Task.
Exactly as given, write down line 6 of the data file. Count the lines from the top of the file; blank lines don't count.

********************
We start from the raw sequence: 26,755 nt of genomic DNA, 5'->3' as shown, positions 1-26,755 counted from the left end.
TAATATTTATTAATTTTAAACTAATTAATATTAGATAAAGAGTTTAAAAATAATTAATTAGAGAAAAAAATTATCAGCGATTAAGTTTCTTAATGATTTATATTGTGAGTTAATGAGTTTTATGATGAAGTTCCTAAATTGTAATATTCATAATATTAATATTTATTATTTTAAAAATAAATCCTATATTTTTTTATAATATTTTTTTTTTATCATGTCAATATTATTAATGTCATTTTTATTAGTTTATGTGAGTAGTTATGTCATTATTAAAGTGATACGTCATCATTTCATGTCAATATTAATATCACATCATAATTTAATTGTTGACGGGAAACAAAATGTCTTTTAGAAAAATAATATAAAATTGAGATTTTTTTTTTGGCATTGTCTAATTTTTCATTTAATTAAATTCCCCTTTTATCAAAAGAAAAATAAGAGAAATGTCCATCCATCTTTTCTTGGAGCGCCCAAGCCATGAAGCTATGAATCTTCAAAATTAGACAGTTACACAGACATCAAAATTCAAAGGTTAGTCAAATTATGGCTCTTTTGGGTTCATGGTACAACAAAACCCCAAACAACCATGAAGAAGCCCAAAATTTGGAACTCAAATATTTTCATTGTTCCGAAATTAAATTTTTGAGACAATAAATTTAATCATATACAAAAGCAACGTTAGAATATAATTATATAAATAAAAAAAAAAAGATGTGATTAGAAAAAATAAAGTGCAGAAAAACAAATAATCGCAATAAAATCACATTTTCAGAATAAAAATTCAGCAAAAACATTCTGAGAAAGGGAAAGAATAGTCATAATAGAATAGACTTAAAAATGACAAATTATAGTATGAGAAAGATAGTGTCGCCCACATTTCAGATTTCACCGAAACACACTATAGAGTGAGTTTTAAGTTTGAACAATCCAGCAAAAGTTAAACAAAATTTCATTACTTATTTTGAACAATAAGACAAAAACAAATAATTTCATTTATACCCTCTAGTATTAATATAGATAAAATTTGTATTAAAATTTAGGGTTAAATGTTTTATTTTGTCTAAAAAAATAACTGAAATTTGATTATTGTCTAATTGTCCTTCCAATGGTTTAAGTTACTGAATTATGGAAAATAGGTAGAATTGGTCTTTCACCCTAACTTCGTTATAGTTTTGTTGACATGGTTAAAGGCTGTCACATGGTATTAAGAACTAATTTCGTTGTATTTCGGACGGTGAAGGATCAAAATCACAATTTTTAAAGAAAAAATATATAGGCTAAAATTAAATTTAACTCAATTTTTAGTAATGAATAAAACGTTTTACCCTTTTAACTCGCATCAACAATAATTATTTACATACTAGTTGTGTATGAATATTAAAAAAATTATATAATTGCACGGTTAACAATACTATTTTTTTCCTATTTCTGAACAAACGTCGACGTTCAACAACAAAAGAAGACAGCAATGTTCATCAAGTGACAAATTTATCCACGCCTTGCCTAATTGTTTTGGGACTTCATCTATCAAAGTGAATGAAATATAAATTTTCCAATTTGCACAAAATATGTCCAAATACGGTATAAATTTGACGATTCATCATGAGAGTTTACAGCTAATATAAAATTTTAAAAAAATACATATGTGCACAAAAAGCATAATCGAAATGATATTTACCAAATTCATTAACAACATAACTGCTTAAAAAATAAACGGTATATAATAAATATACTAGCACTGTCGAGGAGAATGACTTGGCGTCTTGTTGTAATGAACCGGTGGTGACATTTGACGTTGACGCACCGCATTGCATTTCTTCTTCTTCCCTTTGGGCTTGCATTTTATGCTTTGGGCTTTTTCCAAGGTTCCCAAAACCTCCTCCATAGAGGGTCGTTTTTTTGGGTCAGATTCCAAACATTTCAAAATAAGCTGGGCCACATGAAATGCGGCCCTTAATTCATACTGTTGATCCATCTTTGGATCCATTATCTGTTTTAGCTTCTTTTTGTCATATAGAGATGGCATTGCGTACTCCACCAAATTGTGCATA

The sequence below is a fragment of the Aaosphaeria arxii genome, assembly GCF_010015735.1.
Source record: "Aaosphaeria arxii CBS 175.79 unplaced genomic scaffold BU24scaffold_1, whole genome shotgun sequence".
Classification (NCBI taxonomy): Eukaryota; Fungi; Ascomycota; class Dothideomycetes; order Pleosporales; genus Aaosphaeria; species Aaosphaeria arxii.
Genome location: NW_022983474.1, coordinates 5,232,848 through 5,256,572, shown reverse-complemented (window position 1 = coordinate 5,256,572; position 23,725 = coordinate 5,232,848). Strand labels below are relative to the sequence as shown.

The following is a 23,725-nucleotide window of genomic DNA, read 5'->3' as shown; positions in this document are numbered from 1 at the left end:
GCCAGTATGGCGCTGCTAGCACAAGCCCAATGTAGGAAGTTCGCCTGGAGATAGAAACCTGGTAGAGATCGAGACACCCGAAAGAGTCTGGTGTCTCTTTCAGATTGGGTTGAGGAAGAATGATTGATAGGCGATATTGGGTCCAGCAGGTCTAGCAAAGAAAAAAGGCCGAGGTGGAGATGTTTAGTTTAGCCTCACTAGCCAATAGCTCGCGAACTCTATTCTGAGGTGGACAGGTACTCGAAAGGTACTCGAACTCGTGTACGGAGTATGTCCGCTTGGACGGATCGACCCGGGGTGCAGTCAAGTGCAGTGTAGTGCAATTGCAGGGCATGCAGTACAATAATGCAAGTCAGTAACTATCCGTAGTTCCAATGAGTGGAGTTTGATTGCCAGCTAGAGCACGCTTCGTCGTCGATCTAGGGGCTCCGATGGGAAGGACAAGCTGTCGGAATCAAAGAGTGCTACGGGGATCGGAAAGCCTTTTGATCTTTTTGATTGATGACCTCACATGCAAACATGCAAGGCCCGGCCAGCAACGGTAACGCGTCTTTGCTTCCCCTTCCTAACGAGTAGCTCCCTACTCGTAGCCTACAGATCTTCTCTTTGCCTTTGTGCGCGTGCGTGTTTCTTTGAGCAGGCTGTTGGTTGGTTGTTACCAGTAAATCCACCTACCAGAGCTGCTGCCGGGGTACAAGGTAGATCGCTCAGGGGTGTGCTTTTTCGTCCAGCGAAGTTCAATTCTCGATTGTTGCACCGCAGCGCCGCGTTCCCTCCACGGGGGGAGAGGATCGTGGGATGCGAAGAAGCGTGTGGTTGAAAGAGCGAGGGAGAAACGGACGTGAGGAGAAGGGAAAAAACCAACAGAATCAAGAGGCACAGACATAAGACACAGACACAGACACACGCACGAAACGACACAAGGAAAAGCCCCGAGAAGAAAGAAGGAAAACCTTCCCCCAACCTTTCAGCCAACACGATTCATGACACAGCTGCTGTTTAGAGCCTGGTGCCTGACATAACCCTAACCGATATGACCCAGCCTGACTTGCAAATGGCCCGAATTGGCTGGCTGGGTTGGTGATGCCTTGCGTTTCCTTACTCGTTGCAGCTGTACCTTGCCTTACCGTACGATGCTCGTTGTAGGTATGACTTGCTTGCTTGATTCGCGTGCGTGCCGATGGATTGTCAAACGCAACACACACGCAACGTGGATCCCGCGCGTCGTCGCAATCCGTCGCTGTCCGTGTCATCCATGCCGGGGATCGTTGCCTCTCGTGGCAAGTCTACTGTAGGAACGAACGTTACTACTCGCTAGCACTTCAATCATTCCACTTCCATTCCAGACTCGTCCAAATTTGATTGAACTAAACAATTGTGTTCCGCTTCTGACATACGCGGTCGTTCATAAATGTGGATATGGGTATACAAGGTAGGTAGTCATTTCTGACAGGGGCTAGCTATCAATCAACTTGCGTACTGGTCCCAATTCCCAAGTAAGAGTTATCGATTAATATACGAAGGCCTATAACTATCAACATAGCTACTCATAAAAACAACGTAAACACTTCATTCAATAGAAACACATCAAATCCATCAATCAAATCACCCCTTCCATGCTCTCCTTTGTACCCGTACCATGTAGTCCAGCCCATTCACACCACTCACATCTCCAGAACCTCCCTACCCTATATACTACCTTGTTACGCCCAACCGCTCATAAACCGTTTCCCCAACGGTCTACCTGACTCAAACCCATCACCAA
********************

Genome location: NW_022983474.1, coordinates 5,232,848 through 5,256,572, shown reverse-complemented (window position 1 = coordinate 5,256,572; position 23,725 = coordinate 5,232,848). Strand labels below are relative to the sequence as shown.